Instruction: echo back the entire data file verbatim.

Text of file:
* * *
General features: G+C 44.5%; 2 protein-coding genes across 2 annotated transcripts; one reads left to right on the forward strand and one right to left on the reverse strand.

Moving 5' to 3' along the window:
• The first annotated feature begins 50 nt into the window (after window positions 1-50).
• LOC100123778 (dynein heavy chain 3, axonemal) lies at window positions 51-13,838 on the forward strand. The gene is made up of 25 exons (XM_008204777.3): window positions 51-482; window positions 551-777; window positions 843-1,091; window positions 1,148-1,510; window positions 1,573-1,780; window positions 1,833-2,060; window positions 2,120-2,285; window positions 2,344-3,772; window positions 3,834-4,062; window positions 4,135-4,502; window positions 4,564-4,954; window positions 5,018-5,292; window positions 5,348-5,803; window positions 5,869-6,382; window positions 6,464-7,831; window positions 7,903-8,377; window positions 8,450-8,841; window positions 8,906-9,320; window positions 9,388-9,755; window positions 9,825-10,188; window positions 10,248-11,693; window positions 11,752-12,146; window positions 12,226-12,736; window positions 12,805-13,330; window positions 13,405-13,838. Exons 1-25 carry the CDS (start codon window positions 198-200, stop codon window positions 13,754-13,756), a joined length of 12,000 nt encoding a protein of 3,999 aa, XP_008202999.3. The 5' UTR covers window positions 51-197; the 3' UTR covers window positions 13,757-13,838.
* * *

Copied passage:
General features: G+C 44.5%; 2 protein-coding genes across 2 annotated transcripts; one reads left to right on the forward strand and one right to left on the reverse strand.

Moving 5' to 3' along the window:
• The first annotated feature begins 50 nt into the window (after window positions 1-50).
• LOC100123778 (dynein heavy chain 3, axonemal) lies at window positions 51-13,838 on the forward strand. The gene is made up of 25 exons (XM_008204777.3): window positions 51-482; window positions 551-777; window positions 843-1,091; window positions 1,148-1,510; window positions 1,573-1,780; window positions 1,833-2,060; window positions 2,120-2,285; window positions 2,344-3,772; window positions 3,834-4,062; window positions 4,135-4,502; window positions 4,564-4,954; window positions 5,018-5,292; window positions 5,348-5,803; window positions 5,869-6,382; window positions 6,464-7,831; window positions 7,903-8,377; window positions 8,450-8,841; window positions 8,906-9,320; window positions 9,388-9,755; window positions 9,825-10,188; window positions 10,248-11,693; window positions 11,752-12,146; window positions 12,226-12,736; window positions 12,805-13,330; window positions 13,405-13,838. Exons 1-25 carry the CDS (start codon window positions 198-200, stop codon window positions 13,754-13,756), a joined length of 12,000 nt encoding a protein of 3,999 aa, XP_008202999.3. The 5' UTR covers window positions 51-197; the 3' UTR covers window positions 13,757-13,838.